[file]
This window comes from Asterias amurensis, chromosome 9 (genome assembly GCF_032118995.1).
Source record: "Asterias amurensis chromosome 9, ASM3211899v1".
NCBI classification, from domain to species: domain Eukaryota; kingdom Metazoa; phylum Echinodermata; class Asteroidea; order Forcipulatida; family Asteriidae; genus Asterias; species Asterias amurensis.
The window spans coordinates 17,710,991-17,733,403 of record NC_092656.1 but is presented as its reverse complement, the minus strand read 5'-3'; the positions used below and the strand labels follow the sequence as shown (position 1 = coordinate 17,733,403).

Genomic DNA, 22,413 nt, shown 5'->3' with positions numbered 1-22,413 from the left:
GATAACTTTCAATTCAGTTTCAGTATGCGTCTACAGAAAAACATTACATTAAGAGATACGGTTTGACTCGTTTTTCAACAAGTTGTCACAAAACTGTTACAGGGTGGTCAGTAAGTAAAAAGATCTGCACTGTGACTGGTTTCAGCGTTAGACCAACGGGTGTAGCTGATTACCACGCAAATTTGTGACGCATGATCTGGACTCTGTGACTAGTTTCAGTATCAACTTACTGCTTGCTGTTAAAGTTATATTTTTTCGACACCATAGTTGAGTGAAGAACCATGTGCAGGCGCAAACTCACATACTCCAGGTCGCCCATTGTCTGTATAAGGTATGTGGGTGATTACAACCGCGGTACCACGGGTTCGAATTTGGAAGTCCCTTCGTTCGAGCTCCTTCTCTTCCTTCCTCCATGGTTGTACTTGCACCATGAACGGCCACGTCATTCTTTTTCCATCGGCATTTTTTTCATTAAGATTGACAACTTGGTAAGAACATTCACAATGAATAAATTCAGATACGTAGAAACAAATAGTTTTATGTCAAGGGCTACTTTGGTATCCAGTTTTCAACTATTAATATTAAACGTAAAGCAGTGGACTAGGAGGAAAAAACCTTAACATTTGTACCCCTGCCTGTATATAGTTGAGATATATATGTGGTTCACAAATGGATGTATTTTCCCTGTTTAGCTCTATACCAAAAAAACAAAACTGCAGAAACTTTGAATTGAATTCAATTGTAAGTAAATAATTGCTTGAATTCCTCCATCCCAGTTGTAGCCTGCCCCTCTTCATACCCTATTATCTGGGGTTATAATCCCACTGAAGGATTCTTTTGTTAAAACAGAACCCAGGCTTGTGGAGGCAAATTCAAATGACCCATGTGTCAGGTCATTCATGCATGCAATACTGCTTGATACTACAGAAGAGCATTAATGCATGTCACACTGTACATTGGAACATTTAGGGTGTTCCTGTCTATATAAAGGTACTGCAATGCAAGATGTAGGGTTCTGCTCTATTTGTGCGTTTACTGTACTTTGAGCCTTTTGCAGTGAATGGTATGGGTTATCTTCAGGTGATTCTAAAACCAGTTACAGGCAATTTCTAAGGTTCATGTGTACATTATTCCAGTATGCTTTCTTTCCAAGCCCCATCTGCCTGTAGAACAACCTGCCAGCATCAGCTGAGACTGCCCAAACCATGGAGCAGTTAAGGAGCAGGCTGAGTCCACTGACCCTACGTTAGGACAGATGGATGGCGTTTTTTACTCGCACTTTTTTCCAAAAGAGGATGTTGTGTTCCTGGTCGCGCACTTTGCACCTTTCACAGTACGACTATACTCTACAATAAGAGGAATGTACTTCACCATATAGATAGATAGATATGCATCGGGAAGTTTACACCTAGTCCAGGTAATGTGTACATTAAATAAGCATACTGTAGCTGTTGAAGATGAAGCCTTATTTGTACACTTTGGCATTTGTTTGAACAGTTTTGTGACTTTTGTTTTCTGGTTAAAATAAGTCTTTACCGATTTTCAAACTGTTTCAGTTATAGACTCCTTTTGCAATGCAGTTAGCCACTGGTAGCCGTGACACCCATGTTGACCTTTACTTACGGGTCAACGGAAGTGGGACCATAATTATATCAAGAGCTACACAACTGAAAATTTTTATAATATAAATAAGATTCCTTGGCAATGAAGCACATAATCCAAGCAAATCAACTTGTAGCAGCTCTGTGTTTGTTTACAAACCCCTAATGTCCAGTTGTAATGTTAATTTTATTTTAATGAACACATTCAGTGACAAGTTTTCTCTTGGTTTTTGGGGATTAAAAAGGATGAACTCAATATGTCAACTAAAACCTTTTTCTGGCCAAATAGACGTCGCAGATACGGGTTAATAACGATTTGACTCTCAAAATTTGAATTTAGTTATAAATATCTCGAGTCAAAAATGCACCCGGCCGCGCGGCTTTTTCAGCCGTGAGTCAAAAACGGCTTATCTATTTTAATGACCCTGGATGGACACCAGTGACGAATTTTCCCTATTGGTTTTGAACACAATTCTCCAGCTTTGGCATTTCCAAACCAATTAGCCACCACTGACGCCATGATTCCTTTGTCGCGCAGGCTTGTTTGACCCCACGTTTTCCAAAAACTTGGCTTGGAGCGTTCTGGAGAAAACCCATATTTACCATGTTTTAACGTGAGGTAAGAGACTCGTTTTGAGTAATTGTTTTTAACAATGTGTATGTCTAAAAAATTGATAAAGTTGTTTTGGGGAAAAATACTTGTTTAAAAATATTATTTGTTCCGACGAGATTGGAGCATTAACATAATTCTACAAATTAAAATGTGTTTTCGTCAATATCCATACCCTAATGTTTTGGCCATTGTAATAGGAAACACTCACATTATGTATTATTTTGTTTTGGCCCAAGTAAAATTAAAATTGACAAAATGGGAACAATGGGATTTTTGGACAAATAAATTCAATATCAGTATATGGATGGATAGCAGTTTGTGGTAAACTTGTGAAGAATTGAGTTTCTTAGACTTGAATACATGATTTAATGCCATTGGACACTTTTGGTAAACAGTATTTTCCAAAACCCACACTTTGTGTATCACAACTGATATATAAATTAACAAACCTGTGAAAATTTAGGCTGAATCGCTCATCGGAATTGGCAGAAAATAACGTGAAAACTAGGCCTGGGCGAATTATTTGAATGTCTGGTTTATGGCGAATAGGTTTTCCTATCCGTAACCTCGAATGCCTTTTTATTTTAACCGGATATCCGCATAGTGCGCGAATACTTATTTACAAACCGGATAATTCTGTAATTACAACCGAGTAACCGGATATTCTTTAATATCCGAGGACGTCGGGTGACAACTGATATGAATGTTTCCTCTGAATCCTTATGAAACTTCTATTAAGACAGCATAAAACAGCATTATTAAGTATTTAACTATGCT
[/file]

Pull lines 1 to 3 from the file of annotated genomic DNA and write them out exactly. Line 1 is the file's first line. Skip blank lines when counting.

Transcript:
This window comes from Asterias amurensis, chromosome 9 (genome assembly GCF_032118995.1).
Source record: "Asterias amurensis chromosome 9, ASM3211899v1".
NCBI classification, from domain to species: domain Eukaryota; kingdom Metazoa; phylum Echinodermata; class Asteroidea; order Forcipulatida; family Asteriidae; genus Asterias; species Asterias amurensis.